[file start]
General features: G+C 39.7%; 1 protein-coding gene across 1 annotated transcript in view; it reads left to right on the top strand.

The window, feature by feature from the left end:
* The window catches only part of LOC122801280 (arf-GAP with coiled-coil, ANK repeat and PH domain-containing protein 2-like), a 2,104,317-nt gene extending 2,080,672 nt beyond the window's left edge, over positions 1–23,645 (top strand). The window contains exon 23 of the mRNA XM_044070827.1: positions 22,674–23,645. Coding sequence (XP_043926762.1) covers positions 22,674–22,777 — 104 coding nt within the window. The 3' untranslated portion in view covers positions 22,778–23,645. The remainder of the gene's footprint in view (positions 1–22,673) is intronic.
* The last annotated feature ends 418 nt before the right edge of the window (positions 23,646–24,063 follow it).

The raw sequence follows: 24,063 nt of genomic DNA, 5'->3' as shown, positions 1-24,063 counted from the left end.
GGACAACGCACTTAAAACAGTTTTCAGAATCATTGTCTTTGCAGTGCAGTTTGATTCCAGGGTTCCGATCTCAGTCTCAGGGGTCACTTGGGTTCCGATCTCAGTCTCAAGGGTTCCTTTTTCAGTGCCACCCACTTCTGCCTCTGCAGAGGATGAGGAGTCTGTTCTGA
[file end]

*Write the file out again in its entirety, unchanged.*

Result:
General features: G+C 39.7%; 1 protein-coding gene across 1 annotated transcript in view; it reads left to right on the top strand.

The window, feature by feature from the left end:
* The window catches only part of LOC122801280 (arf-GAP with coiled-coil, ANK repeat and PH domain-containing protein 2-like), a 2,104,317-nt gene extending 2,080,672 nt beyond the window's left edge, over positions 1–23,645 (top strand). The window contains exon 23 of the mRNA XM_044070827.1: positions 22,674–23,645. Coding sequence (XP_043926762.1) covers positions 22,674–22,777 — 104 coding nt within the window. The 3' untranslated portion in view covers positions 22,778–23,645. The remainder of the gene's footprint in view (positions 1–22,673) is intronic.
* The last annotated feature ends 418 nt before the right edge of the window (positions 23,646–24,063 follow it).

The raw sequence follows: 24,063 nt of genomic DNA, 5'->3' as shown, positions 1-24,063 counted from the left end.
GGACAACGCACTTAAAACAGTTTTCAGAATCATTGTCTTTGCAGTGCAGTTTGATTCCAGGGTTCCGATCTCAGTCTCAGGGGTCACTTGGGTTCCGATCTCAGTCTCAAGGGTTCCTTTTTCAGTGCCACCCACTTCTGCCTCTGCAGAGGATGAGGAGTCTGTTCTGA